Inmates in North Korean prisons are raped, beaten, and starved, watchdog finds. Some eat roaches and rats just to survive.

  • A new watchdog report details widespread abuse and torture within North Korea's penal system.

  • The report focuses on three specific victims, who endured various forms of brutal mistreatment.

  • Korea Future, an NGO, says the incidents included in the report are breaches of international law.

North Korean prison inmates suffer brutal abuse and mistreatment during their detention, a new watchdog report says. One individual was even forced to eat bugs to supplement his diet because the little food that he was provided was not enough to survive.

Korea Future, an NGO that documents and investigates human rights violations in North Korea, published a report on Friday offering insight into Pyongyang's extensive penal system, where it says detainees endure systematic "torture and ill-treatment."

Detainees of this decades-old penal system — which consists of over 200 facilities across North Korea — are "re-educated through forced labor, ideological instruction, and punitive brutality with the purpose of compelling unquestioning obedience and loyalty" to the country's leader Kim Jong Un during and after detention, the report says.

Violations of international law within the penal system that are cited in the report include rape and sexual violence, forced labor, degrading treatment, torture, and denial of health — among others. Korea Future says the information has been compiled through interviews with victims, perpetrators, and witnesses, as well as review of internal documents.

The report focuses heavily on the specific cases of three victims who were jailed for trying to leave North Korea, or for helping others leave the country. Korea Future wrote that the incidents detailed in the report are clear breaches of international law and should be investigated. North Korea's office at the United Nations did not immediately respond to Insider's request for comment.

Forced abortions, lack of food, and stress positions

One pregnant woman in her 30s who was arrested in China was brought back to North Korea and detained at three separate facilities, one of which was a re-education camp. During the woman's pre-trial detention, she was forced to have an abortion while she was at least seven months pregnant, the report says, noting this was one of 56 such forms of torture within North Korea's penal system.

North Korean soldier keeps watch on the banks of the Yalu River in Sinuiju, North Korea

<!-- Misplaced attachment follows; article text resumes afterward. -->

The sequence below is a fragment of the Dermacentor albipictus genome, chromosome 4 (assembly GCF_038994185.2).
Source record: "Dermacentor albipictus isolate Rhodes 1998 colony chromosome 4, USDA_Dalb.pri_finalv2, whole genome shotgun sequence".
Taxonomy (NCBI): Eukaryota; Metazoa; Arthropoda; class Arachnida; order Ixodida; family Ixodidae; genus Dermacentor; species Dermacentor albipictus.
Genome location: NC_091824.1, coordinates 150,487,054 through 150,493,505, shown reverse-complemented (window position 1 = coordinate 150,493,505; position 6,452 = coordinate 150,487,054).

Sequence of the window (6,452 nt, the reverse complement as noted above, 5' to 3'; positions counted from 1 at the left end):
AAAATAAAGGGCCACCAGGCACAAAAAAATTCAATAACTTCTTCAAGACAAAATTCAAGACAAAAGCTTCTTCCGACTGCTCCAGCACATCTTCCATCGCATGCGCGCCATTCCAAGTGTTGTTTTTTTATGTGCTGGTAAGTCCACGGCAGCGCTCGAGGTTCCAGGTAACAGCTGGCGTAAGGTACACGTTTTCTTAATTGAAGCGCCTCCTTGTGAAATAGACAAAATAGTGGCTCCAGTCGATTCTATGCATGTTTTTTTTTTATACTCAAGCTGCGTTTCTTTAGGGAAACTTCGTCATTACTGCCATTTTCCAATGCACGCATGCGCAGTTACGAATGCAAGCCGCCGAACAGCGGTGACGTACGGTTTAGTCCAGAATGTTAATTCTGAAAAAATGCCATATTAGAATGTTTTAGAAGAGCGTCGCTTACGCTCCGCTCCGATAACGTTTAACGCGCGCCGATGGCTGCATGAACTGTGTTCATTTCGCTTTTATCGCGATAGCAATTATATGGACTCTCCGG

North Korean soldier keeps watch on the banks of the Yalu River in Sinuiju, North KoreaREUTERS/Aly Song

Other prisoners were denied what the report described as the "right to food," which is when access to "quantitatively and qualitatively adequate food" is cut off.

One man in his 40s who helped North Korean citizens leave the country and also smuggled goods from China was detained at a re-education camp, where he was tortured through the "systematic denial of food," the report says. It added that this was one of 987 such incidents documented across the penal system.

This man was subjected to forced labor, and the amount of food he received was contingent on how much work he did each day, the report says. If he met his quota, he got just over four ounces of corn a day — but if he didn't meet the quota, this amount dropped to under three ounces. According to the report, the man "regularly" caught cockroaches and rodents just to supplement the small amount of food he got, and he suffered "extreme weight loss" because of this.

Beyond instances of forced abortions and lack of food, prisoners have also endured what is referred to as "positional torture" in North Korea's penal system. The report says individuals are forced to stay in fixed positions for an extended period of time, and these positions "can include forced standing or crouching, suspension of the body from a chain, shackling in stress positions, and sitting in deliberately uncomfortable positions for multiple hours or days."

A North Korean soldier stands on the bank of Yalu River, near the North Korean town of Sinuiju, opposite the Chinese border city of Dandong, April 12, 2013.
A North Korean soldier stands on the bank of Yalu River, near the North Korean town of Sinuiju, opposite the Chinese border city of Dandong, April 12, 2013.REUTERS/Jacky Chen

A woman in her 50s was forced into positional torture at a North Korean detention facility, the report said, noting that this was one of 570 instances of such abuse recorded across the penal system. She spent 30 straight days in stress positions. She was forced to "sit crossed-legged on the floor, with her hands on her lap and head raised," the report says, and had hold the position for 17 hours each day.

According to the report, she could only move when she ate food. She witnessed detainees being beaten if they moved from their stress positions. She was also forced into other stress positions involving a chair that was made to restrict her movements, causing pain in her knees and joints.

Korea Future's findings are in line with forms of abuse that are cited in a recent UN report detailing the human rights situation in North Korea. In particular, this report says women in the country's detention facilities endure hard labor, harsh living conditions, and lack of hygiene.

"Women are detained in inhumane conditions and deprived of food. They are subjected to torture and ill-treatment, forced labour and gender-based violence, including sexual violence by state officials," the report says.

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